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Behind the scenes: Omicron surge strains area ERs


Behind the scenes: Omicron surge strains area ERs

Health Dedicated Tidelands Health ER teams have been working tirelessly to support the health system's patients and community amid the ongoing COVID-19 Omicron surge.

The dedicated care teams in the Tidelands Health ERs have been working tirelessly to support the health system's patients and community amid the ongoing COVID-19 Omicron surge.

In her 37 years working in hospital emergency departments, nurse Kate Henington has never experienced anything close to this.
Patients have filled every room in the emergency department at Tidelands Waccamaw Community Hospital in Murrells Inlet, with additional patients in rolling hospital beds lining the hallways to receive care. Another group of patients bound for the intensive care unit are staying in the ER until rooms in the also-overburdened ICU become available.
Then there are even more patients in the waiting room. And still more arriving with little warning via ambulance. For short periods, there simply hasn’t been any more room for another patient.
“We are using every nook and cranny we can find for patients,” said Wendi Kobylarz, director of the emergency departments at Tidelands Health.

Omicron surge

Nurses and other care team members – many working extra shifts to handle this surge – scurry throughout the crowded space to provide high-quality, compassionate care to patients. Their communication is constant in this fast-paced environment as the team works efficiently together, united by the same goal of providing the best patient care. The continuous beeps from patient monitoring equipment add to the buzz of activity.

The emergency departments at Tidelands Waccamaw and Tidelands Georgetown Memorial Hospital are feeling the brunt of this Omicron-fueled surge especially hard. On top of an already busy time of year for the ERs, the latest COVID-19 surge has pushed them to the max for the past month. National Guard medics have come in to help.
“The COVID-19 surge has had a devastating impact on the department – devastating,” said Henington, head nurse in the emergency department at Tidelands Waccamaw.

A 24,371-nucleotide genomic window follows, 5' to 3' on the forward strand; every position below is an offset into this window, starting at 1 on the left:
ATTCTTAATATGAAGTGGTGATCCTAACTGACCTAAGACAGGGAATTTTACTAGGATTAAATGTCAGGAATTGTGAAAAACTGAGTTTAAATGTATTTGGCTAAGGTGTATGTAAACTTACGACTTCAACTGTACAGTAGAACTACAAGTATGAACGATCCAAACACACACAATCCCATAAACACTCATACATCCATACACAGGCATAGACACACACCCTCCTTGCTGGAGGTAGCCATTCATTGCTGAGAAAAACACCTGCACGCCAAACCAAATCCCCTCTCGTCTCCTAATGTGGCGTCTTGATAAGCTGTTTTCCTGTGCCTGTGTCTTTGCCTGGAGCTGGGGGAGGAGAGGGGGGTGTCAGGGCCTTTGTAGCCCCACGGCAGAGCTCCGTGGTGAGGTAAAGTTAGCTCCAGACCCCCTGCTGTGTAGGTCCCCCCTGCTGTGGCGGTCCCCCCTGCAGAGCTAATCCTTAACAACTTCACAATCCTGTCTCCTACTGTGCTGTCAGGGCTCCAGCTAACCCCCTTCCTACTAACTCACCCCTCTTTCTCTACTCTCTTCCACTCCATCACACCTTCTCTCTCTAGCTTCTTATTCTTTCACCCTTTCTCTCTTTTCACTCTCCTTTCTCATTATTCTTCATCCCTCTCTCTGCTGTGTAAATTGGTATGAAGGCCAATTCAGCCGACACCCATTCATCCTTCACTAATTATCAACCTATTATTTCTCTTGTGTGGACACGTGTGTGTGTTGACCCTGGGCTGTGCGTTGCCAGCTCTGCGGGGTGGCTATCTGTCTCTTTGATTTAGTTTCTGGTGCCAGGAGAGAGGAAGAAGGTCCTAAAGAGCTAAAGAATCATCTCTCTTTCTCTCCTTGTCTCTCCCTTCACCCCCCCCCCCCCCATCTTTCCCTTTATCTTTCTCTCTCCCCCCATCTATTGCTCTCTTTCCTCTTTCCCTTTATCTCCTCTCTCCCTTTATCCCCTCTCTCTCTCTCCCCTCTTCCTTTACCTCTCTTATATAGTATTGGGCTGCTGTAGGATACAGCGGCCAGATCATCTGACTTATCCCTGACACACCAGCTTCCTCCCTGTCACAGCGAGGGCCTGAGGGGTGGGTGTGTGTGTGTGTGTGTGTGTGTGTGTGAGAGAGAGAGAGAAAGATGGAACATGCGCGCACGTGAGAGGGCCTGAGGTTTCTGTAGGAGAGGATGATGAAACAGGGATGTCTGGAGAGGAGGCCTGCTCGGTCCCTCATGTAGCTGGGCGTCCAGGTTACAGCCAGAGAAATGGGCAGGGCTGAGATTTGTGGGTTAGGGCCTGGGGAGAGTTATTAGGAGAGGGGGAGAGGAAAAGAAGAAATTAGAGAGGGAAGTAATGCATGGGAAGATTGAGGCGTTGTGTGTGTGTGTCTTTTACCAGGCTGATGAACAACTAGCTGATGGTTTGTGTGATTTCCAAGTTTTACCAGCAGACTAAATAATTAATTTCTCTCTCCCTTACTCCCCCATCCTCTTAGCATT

It’s their calling

Emergency department personnel are trained to pivot quickly, juggle multiple patients and be ready to treat a variety of emergency conditions. Most thrive in that kind of environment; it’s their calling.
Like they always do, the dedicated emergency department teams are rising to serve through this surge, fueled by their commitment to care for patients and help them get better. They are taking on extra shifts. With heightened visitor restrictions in place to limit the spread of COVID-19, team members are taking on the additional responsibility of keeping patients’ concerned family members updated via telephone.

“They are very resilient. They are very hard working. They are fearless. They are tireless. They are going full force into these rooms like the warriors that they are,” Henington said. “The fact they show up for work every day after the day they had yesterday – I thank them all. They are my heroes. They should be everyone’s heroes.
“We are working so hard for this community. And we are going to continue to come to work and do our very best to help people in this community.”

How we got here

There just doesn’t seem to be a break in the constant crowd of patients seeking emergency care for COVID-19 symptoms, not to mention the other common conditions you see in the emergency department during this usually busy time of year — sepsis, heart attacks, strokes, broken bones and other serious illness. Because there are so many patients flooding the ERs, wait times have stretched from minutes into hours.

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“We are getting ambulances in – several every hour. And we have patients walking in through the front doors,” Henington said.
Circumstances have stacked up with this latest surge to create the overwhelming situation.
The highly transmissible Omicron variant is bringing in patients and taking out team members, who pick up the virus in the community and must quarantine. And, in addition to caring for the seemingly never-ending stream of patients who truly need emergency care, throngs of people without symptoms have added to the burden by showing up in the ERs seeking a COVID-19 test. Tidelands Health continues to spread the word to seek screening tests through and not clog the ERs if emergency care isn’t needed.

Pressure relief

To help relieve pressure on the ERs, Tidelands Health has opened respiratory clinics in Murrells Inlet and Georgetown where people experiencing non-emergency COVID-19 symptoms can go for testing and treatment. The clinics have been operating extended and weekend hours.
While those strategies have helped, the ERs are still feeling the pressure. Team members ask for understanding – they don’t like the lengthy wait times any more than patients And they urge everyone to get vaccinated and a booster shot when it’s time, wear masks indoors in public and stay home and away from others if you have COVID-like symptoms.
“Please be patient with us,” Kobylarz said.

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Despite the challenges, Henington emphasizes the team’s commitment to serve patients and the community. In addition to the nurses and physicians, other teams throughout the health system play crucial supporting roles to keep the busy ERs operating 24 hours, seven days a week, including environmental services, security and food services. All have been stepping up amid this surge.
And for the caregivers, they may be ending their shifts exhausted, but they know they are making a difference.
“There’s no place I’d rather be,” Henington said.

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